–Tea Strainer. If you’re using loose leaf tea, this is a great way to let it steep freely in plenty of water, but also quick and easy to remove. I prefer to use this over tea bags, because it lets the large tea leaves unfurl in plenty of a space.
What is a dirty London Fog?
Anytime a drink at a coffee shop is called ‘dirty’, it means they add a shot of espresso. I absolutely love to add a shot of espresso to my chai latte recipe to make a dirty chai. You can do it with this London Fog drink, too. Just don’t blame me for the extra boost of caffeine-induced productivity!
Does this London fog recipe have caffeine in it?
Yes, all black tea contains caffeine. You can seek out caffeine-free Earl Grey tea bags, if you need to!
- 2 cups hot water
- 2 teaspoons loose earl grey tea (or 2 tea bags of earl grey tea)
- 3/4 cup milk
- 1/2 teaspoon vanilla extract
- 2 tablespoons honey
- Gather ingredients: water for boiling, tea, milk, vanill and honey.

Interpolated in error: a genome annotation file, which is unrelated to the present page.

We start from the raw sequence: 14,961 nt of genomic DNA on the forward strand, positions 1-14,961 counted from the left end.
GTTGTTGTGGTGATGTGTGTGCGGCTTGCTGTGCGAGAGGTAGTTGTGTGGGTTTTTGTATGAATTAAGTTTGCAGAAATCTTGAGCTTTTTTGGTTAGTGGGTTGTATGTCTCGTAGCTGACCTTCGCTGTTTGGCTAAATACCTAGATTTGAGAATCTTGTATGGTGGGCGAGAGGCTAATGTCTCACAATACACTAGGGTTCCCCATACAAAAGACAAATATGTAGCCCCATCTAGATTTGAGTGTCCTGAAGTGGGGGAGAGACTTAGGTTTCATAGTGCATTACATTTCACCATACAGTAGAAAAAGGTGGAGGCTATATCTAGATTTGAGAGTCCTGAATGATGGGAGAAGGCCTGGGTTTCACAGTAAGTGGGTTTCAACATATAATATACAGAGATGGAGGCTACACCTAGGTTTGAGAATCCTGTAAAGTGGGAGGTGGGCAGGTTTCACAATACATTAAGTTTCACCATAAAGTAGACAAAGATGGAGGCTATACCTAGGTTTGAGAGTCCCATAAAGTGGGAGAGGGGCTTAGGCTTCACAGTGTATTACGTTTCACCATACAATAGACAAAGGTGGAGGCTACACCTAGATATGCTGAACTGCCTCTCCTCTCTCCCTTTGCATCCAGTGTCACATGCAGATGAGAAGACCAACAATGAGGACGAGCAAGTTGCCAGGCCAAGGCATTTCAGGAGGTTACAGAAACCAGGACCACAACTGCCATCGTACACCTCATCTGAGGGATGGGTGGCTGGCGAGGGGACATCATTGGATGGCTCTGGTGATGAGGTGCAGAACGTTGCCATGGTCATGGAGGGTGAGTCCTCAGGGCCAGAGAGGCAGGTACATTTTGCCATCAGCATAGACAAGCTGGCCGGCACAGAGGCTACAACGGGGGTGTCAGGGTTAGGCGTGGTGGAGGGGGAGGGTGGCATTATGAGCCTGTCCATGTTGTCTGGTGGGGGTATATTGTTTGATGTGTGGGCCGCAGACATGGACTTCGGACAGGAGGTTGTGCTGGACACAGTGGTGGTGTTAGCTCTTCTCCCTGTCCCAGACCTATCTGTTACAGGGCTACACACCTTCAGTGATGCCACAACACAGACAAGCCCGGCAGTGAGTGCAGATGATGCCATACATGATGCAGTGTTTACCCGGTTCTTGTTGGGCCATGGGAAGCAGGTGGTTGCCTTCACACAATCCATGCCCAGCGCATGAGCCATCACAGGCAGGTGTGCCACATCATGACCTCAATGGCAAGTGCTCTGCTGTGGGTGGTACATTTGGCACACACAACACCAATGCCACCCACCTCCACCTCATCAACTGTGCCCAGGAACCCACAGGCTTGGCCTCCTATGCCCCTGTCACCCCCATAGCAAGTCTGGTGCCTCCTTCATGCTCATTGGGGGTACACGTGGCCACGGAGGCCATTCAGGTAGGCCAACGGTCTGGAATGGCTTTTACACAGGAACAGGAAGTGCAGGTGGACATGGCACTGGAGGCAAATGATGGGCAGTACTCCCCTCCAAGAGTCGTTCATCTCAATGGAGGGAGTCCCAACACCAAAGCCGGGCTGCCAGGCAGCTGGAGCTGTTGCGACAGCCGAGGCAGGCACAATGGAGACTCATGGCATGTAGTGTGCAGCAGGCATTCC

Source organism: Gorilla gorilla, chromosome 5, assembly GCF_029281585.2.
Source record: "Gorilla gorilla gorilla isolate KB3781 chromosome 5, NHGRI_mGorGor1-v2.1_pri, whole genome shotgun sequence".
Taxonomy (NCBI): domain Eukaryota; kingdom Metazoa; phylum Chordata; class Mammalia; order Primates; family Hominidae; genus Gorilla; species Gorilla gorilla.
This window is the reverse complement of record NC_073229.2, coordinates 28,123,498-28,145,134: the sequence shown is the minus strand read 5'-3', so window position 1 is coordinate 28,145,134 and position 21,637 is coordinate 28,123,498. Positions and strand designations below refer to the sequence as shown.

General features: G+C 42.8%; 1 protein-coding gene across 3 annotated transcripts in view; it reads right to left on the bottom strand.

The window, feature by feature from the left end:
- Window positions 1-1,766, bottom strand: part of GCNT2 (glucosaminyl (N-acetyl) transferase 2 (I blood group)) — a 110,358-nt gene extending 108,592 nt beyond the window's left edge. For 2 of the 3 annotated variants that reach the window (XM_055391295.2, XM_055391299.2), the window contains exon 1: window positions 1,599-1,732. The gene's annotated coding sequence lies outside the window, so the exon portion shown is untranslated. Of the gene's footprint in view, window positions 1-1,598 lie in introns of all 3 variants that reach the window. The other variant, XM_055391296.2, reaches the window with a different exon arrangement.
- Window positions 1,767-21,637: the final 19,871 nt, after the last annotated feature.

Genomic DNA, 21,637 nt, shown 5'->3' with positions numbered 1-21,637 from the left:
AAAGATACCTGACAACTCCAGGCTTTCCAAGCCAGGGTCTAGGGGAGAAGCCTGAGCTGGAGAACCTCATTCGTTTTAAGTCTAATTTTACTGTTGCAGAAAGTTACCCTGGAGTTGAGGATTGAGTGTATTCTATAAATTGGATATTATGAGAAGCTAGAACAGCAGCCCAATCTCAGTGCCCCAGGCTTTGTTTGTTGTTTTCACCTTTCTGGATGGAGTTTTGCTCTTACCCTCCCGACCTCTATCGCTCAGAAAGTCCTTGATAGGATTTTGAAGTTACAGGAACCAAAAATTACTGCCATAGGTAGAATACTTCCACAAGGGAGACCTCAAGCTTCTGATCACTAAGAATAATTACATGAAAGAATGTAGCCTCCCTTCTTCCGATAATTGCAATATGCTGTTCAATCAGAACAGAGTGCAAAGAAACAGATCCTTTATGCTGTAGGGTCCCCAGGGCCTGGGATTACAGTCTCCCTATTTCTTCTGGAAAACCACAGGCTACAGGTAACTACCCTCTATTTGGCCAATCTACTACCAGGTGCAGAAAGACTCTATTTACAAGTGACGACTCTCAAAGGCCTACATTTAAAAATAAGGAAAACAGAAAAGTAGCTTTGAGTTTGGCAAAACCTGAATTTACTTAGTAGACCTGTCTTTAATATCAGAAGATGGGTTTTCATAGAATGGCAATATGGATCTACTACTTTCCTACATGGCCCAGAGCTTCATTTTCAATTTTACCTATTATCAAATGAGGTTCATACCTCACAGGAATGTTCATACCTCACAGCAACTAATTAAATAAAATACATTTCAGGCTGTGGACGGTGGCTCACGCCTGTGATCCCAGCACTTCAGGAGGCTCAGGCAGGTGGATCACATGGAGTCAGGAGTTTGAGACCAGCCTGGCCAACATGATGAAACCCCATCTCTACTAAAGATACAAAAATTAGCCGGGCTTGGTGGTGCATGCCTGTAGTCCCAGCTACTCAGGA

- Bring the water to a boil in a tea kettle. Place the loose tea (or tea bags) in a glass measuring cup. Pour the boiling water over the tea, and let steep for 5 minutes.
- Strain out the tea (or remove the tea bags). Pour into 2 mugs.
- Add the milk, vanilla, and honey in a milk frother, and froth until the milk is velvety and frothy.
Divide the milk mixture over the two mugs of tea and serve.
Earl Grey Tea: My preference for tea is always loose-leaf tea, but 2 tea bags is a great subsitute. f you can find double-strength or double-Bergamot Earl Grey tea, use it--it's delicious.
Milk: Your milk of choice here, but note that cow's milk and oat milk are going to get the foamiest results.
Honey: The best type of sweetener to use is one that dissolves easily in warm liquids, like honey, but you can use regular granulated sugar as long as you stir it together until it fully dissolves.
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Amount Per Serving: Calories: 113Total Fat: 2gSaturated Fat: 1gTrans Fat: 0gUnsaturated Fat: 1gCholesterol: 7mgSodium: 53mgCarbohydrates: 22gFiber: 0gSugar: 22gProtein: 3g